Central Auditory Processing Disorder
Most of us have heard of or know someone who has hearing loss. A condition that is less well-known, despite being quite common, is Central Auditory Processing Disorder (CAPD), which is related to hearing and can have a significant impact on a person’s ability to learn and understand language. However, with the help of holistic treatment, people with CAPD can learn to thrive and achieve all of their career and other life goals.
What is CAPD?
Central Auditory Processing Disorder (or CAPD) describes a range of conditions in which a person has difficulty understanding (or processing) information that they hear. Unlike hearing loss, where there is some part of the hearing mechanism (the ear!) that isn’t working as it should, people with CAPD usually have good hearing. The difficulty they experience is the brain not quite knowing what do to with the sounds it hears. CAPD is usually a life-long condition, however evidence has demonstrated that improvements in auditory processing can be made with the right treatments, and there are strategies that can be used by people with CAPD to improve their ability to learn.
Should I be concerned?
It can be difficult at times to work out whether a child is having difficulty hearing, having difficulty understanding, or is just being ‘selective’ (read: choosing to not listen to what you say!). The best advice here is - if in doubt, check it out! A delay in diagnosis due to the assumption that a child has ‘selective’ hearing can lead to a missed opportunity for earlier intervention and beneficial treatment. Some signs of CAPD include:
- Difficulty hearing where sound is coming from
- Difficulty understanding what is being said if there is background noise (e.g., the TV is on or you’re in the car), the space has an echo or someone is speaking quickly
- Taking longer than expected to respond when spoken to
- Frequently saying “what” or “huh”
- Inconsistently or inappropriately responding when spoken to
- Difficulty following complex instructions
- Difficulty learning songs or nursery rhymes
- Misunderstanding messages, such as interpreting sarcasm or jokes
- Poor musical and singing skills
- Difficulty paying attention
- Being easily distracted
- Reading, spelling, and learning problems
- Difficulty learning a new language
How is CAPD assessed?
Assessments for CAPD are conducted by an audiologist. The first step of the process is to have a hearing test! As many of the signs of hearing loss and CAPD are similar, it is important to first establish that hearing is functioning normally. If the results of a hearing test are found to be normal, but there are still concerns, an auditory processing assessment can be considered. This assessment, which is longer and more in depth than a hearing test, is also conducted by an audiologist. At the end of the assessment, you may receive a diagnosis, as well as recommendations for treatment and management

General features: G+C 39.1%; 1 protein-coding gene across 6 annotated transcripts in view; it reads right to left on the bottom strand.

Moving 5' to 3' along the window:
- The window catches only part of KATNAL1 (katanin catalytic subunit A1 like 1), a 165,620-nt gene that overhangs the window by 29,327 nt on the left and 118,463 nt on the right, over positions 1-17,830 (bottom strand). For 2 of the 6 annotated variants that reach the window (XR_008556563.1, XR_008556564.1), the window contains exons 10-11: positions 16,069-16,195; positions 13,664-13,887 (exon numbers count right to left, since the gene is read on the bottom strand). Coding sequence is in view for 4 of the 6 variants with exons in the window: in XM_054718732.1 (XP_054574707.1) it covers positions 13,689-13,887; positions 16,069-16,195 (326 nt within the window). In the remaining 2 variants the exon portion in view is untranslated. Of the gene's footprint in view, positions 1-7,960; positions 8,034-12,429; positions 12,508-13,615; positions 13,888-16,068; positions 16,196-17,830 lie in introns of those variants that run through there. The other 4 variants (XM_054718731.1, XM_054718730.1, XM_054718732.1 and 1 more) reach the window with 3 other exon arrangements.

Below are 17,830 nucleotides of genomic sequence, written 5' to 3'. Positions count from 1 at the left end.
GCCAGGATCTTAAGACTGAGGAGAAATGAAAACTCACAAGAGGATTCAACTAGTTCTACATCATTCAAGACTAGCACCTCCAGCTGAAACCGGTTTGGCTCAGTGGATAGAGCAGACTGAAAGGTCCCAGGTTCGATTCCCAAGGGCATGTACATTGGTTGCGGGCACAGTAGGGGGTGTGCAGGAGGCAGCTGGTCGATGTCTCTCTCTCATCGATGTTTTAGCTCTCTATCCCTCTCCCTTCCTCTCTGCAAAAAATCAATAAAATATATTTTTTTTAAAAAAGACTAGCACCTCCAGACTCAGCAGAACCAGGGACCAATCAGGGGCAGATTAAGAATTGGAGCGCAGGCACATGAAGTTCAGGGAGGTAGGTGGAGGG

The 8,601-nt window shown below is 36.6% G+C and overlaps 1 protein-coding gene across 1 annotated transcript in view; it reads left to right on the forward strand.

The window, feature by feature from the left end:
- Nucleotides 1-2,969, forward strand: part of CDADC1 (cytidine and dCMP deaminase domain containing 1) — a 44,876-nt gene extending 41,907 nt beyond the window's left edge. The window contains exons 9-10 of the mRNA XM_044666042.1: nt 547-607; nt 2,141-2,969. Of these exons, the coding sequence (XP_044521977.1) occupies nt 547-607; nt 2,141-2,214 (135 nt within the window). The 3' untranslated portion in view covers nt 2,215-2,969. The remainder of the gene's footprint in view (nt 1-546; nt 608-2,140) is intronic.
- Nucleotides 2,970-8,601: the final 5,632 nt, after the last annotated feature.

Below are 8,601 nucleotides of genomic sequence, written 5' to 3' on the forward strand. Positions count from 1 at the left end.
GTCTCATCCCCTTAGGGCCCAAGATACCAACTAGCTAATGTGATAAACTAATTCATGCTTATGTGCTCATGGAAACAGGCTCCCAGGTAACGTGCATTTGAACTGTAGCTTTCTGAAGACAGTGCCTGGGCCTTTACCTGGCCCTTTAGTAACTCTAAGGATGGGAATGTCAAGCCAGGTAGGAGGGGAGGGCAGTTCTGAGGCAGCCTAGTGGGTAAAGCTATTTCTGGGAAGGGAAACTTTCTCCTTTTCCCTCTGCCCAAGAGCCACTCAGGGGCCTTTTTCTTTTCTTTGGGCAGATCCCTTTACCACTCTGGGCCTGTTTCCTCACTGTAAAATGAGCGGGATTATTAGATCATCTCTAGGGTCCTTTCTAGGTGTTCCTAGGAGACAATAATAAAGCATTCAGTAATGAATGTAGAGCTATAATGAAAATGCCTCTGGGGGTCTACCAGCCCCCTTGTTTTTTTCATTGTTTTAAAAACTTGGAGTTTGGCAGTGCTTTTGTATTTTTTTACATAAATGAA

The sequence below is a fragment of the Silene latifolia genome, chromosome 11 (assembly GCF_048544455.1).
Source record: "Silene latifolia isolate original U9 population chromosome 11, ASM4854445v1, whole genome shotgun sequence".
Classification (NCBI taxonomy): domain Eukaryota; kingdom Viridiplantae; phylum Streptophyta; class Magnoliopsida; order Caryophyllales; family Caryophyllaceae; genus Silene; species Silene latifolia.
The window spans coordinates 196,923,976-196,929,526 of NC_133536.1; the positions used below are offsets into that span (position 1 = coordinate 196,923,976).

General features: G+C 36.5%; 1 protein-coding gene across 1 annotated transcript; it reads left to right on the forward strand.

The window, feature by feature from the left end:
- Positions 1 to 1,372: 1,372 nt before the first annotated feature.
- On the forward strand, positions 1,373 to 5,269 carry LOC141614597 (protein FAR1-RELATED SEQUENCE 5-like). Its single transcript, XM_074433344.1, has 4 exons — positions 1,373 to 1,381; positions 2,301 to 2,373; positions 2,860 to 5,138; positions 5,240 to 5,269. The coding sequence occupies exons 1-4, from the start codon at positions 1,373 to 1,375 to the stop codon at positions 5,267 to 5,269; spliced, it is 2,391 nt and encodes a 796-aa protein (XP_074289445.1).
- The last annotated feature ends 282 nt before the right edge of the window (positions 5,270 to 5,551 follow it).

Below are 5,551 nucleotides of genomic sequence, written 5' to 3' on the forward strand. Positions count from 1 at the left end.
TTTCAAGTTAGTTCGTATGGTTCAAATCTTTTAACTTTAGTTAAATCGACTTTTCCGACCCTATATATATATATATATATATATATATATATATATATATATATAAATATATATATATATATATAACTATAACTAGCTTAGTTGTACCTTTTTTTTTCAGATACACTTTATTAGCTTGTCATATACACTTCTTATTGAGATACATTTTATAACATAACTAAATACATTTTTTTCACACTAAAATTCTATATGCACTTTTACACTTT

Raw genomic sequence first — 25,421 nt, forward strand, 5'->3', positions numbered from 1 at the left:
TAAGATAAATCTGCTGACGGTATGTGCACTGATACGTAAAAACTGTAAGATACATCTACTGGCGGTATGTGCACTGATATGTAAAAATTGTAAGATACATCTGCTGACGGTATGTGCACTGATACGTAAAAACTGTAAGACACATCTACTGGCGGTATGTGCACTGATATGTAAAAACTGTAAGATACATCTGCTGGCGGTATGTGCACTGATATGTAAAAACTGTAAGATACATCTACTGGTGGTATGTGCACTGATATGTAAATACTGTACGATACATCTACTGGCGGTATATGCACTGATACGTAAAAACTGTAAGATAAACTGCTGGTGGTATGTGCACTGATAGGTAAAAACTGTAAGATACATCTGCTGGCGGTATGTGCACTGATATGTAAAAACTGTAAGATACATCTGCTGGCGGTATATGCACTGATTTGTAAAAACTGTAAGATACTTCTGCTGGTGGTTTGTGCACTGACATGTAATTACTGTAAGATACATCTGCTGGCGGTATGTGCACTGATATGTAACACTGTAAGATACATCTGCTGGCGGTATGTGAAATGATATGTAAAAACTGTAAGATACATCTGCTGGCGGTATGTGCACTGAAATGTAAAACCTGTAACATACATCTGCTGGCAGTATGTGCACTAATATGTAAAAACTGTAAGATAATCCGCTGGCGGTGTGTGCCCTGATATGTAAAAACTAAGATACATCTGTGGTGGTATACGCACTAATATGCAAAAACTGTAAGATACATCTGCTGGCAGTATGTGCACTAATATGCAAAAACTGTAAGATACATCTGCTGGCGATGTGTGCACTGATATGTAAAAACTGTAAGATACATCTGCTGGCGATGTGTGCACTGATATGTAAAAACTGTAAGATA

So where does a Speech Pathologist come in?
While assessment of CAPD is the field of an audiologist, Speech Pathologists are an important part of the team for delivering treatments that can manage and improve this condition. Some ways a Speech Pathologist can help are:
- Direct skill remediation: This involves working with a Speech Pathologist to improve the skills that are causing difficulty including auditory discrimination, phoneme discrimination and phonological awareness. The teaching of reading decoding and comprehension are also valuable for a person with CAPD.
- Providing compensatory strategies: Speech Pathologists can work with people with CAPD to teach them other ways to learn and remember things that can go some way to make up for the difficulty they are experiencing with auditory information. This is called meta-lingustic (thinking about language) or meta-cognitive (thinking about thinking) therapy.
- Environmental modifications: A Speech Pathologist can also observe and assess an environment where learning is difficult and make recommendations on how to maximise the person with CAPD’s ability to learn in it. Recommendations may include things such as the best place for the person with CAPD to stand or sit, or the placement of furniture or soft fittings the make the environment as easy to work in as possible.
ASHA (n.d.). Central Auditory Processing Disorder. https://www.asha.org/Practice-Portal/Clinical-Topics/Central-Auditory-Processing-Disorder/#collapse_6
Bellis, T. J., & Anzalone, A. M. (2008). Intervention approaches for individuals with (central) auditory processing disorder. Contemporary Issues in Communication Sciences and Disorders, 35, 143–153.